There is no bigger friend of the United States Navy than I, a junior ROTC army dropout. That said, Hollywood is rewarded when it produces what the Pentagon wants and punished when it strays from the company line. One Hollywood guy jumps to mind:
False Witness: Aptly Titled
PS: I now am an avid Cy Roth fan. That picture, BTW, was awful.
One brave agent stepped forward in retirement. FBI Special Agent Don Adams interviewed racist Joseph Adams Milteer, a guy an FBI informant had taped detailing a pre-Dallas plot in Miami.
He wrote a book on the experience:
...which is why it mystifies me to read how others have "interpreted" that oath. For instance, "ex"-CIA officer George Joannides was appointed as official CIA liaison to Congressional investigators looking into the CIA-Mafia Castro assassination program. For some odd reason, Joannides forget to mention the conflict-of-interest he was in, as a CIA paymaster overseeing a group of anti-Castro Cubans in New Orleans sheep-dipping the leaflet-distributing former United States Marine, Lee Harvey Oswald.
I kid you not.
Did the U.S. Military Plan a Nuclear First Strike for 1963?
Recently declassified information shows that the military presented President Kennedy with a plan for a surprise nuclear attack on the Soviet Union in the early 1960s.
James K. Galbraith and Heather A. Purcell
The American Prospect | September 21, 1994
During the early 1960s the intercontinental ballistic missile (ICBM) introduced the world to the possibility of instant total war. Thirty years later, no nation has yet fired any nuclear missile at a real target. Orthodox history holds that a succession of defensive nuclear doctrines and strategies -- from "massive retaliation" to "mutual assured destruction" -- worked, almost seamlessly, to deter Soviet aggression against the United States and to prevent the use of nuclear weapons.
The possibility of U.S. aggression in nuclear conflict is seldom considered. And why should it be? Virtually nothing in the public record suggests that high U.S. authorities ever contemplated a first strike against the Soviet Union, except in response to a Soviet invasion of Western Europe, or that they doubted the deterrent power of Soviet nuclear forces. The main documented exception was the Air Force Chief of Staff in the early 1960s, Curtis LeMay, a seemingly idiosyncratic case.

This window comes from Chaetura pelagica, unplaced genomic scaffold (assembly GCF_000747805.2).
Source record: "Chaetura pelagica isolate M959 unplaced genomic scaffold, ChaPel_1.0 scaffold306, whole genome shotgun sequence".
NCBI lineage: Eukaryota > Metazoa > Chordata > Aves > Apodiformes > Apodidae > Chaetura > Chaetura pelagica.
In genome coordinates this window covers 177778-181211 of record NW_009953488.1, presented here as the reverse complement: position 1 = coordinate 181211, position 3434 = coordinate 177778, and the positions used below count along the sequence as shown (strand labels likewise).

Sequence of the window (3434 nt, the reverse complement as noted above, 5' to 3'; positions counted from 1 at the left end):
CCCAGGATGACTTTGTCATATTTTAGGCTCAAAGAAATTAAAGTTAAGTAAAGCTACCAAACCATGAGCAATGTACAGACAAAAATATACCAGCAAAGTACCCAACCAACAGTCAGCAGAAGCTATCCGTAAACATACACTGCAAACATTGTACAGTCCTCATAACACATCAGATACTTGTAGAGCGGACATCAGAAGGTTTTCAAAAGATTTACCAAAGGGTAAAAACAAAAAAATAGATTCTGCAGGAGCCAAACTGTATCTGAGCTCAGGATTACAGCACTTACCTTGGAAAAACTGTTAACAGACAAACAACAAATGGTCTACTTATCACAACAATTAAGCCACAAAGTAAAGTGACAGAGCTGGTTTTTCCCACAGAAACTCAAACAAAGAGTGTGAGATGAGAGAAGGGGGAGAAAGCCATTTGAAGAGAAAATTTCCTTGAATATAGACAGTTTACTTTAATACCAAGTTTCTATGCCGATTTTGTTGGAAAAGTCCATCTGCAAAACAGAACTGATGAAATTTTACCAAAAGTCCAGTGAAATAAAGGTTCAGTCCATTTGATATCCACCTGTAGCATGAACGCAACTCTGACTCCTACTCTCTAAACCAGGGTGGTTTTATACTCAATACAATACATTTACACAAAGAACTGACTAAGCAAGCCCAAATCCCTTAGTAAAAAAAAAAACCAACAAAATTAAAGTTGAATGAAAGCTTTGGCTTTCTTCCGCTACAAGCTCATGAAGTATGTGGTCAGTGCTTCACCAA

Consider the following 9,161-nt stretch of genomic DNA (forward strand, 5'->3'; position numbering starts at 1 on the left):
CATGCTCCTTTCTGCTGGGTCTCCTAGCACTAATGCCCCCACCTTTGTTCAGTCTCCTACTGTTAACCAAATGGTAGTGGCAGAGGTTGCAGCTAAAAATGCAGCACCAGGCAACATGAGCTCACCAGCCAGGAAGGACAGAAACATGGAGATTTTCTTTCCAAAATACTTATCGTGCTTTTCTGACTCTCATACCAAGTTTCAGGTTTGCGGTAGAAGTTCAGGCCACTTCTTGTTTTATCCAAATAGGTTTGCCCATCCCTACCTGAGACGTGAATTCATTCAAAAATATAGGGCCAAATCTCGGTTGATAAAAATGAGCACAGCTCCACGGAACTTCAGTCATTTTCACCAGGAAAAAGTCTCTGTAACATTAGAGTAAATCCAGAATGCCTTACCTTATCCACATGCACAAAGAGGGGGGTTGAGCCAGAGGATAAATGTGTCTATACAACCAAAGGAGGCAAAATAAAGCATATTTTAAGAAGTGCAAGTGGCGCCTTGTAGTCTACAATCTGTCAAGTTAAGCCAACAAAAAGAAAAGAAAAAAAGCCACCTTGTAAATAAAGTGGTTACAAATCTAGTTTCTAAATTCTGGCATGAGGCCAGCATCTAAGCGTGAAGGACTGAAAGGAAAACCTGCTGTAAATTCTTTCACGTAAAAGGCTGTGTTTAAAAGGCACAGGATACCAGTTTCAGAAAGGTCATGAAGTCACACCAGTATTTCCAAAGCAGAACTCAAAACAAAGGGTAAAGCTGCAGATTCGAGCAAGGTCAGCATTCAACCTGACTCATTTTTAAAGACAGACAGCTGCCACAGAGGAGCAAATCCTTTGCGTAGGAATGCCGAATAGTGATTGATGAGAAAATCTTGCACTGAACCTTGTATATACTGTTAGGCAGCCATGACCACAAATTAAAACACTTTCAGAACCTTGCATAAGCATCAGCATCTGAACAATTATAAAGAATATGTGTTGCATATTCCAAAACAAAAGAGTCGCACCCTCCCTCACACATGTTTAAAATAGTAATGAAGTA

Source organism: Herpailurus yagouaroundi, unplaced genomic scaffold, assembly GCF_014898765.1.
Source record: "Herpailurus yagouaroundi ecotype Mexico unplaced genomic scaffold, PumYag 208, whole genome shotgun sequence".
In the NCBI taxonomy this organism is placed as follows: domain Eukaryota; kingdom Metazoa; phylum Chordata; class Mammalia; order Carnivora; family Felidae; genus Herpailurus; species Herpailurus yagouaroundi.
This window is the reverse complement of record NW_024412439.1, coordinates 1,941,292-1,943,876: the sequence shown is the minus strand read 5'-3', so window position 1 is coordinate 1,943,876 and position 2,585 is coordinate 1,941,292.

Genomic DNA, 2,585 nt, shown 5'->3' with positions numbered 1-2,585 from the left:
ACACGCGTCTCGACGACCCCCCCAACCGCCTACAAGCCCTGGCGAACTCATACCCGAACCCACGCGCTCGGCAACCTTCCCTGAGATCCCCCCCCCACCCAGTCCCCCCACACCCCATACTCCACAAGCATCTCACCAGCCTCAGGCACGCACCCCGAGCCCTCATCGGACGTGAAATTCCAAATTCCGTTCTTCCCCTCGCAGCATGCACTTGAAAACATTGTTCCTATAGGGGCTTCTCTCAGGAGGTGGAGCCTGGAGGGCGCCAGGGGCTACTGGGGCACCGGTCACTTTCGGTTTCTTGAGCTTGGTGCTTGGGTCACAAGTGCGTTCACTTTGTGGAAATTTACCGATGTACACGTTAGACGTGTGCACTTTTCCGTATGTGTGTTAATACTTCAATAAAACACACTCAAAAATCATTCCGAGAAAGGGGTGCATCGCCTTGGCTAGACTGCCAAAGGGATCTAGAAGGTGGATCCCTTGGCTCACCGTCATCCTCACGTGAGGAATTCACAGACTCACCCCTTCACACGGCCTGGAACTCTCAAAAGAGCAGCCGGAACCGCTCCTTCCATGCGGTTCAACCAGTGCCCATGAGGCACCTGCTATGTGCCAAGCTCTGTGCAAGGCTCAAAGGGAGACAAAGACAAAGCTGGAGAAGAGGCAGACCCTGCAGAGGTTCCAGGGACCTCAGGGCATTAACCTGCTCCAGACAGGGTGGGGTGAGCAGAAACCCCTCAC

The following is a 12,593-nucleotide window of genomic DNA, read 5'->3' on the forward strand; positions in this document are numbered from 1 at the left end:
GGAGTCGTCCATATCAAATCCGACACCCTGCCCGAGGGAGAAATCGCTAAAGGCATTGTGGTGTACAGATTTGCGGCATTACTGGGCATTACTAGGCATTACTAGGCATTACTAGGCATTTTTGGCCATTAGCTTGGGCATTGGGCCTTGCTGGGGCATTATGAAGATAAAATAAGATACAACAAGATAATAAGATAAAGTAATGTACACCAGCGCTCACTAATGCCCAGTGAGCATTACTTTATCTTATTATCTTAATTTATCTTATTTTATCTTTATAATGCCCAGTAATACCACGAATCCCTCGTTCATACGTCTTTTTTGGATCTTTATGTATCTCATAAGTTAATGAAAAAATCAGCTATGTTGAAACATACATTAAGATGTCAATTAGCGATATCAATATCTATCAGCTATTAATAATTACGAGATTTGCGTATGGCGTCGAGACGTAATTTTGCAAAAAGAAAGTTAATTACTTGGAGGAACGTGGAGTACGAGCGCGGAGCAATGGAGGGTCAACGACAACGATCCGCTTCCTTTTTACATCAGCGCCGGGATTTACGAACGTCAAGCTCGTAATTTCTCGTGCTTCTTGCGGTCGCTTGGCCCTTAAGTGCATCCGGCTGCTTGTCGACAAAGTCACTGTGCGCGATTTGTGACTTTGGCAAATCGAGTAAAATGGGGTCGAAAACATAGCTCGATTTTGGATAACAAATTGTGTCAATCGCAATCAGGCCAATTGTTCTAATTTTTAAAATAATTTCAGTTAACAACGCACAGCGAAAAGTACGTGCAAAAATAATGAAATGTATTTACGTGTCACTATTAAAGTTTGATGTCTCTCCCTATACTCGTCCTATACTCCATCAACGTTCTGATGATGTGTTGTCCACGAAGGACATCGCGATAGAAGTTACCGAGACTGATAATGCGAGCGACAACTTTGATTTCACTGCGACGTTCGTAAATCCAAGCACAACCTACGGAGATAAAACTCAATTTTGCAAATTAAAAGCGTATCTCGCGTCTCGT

But beginning in 1957 the U.S. military did prepare plans for a preemptive nuclear strike against the U.S.S.R., based on our growing lead in land-based missiles. And top military and intelligence leaders presented an assessment of those plans to President John F. Kennedy in July of 1961. At that time, some high Air Force and CIA leaders apparently believed that a window of outright ballistic missile superiority, perhaps sufficient for a successful first strike, would be open in late 1963.
The document reproduced opposite is published here for the first time. It describes a meeting of the National Security Council on July 20, 1961. At that meeting, the document shows, the chairman of the Joint Chiefs of Staff, the director of the CIA, and others presented plans for a surprise attack. They answered some questions from Kennedy about timing and effects, and promised further information. The meeting recessed under a presidential injunction of secrecy that has not been broken until now.
Old news to you, patrice. However, this is not found in the history books, history programs, official history or general discourse of anything public. If it were, more people would connect the dots.
if any of them are still alive, then court martial them and take their benefits away and for those already dead go after their estates and surviving relatives..that'll teach the rednecks to shut their god damn traps!
What do you want to do stop anyone having private conversations anywhere in the chain of command. Do you feel the same about a couple of privates talking shit about their looie in private as well.
and this was during a national crisis. Most top brass are fucking republicans
They were taped by accident. So what about a generals political beliefs as long as hes competant and follows orders then it shouldnt be an issue same as everyone down the chain of command.
The assassination of President Kennedy is still news, 49 years on. And one government agency seems intent to continue foisting the lie that JFK and RFK were trying to kill Castro via "their" man in Havana, Rolando Cubela. Trouble is, the CIA guy claiming to be with RFK, wasn't.
Spies: Ex-CIA Agent In Raleigh Says Castro Knew About JFK Assassination Ahead Of Time
Former CIA agent and author Brian Latell in Raleigh
By The Raleigh Telegram
RALEIGH A noted former Central Intelligence Agency officer, author, and scholar who is intimately knowledgeable about Cuba and Fidel Castro, says he believes there is evidence that Castros government knew about the assassination of President John F. Kennedy in 1963 ahead of time.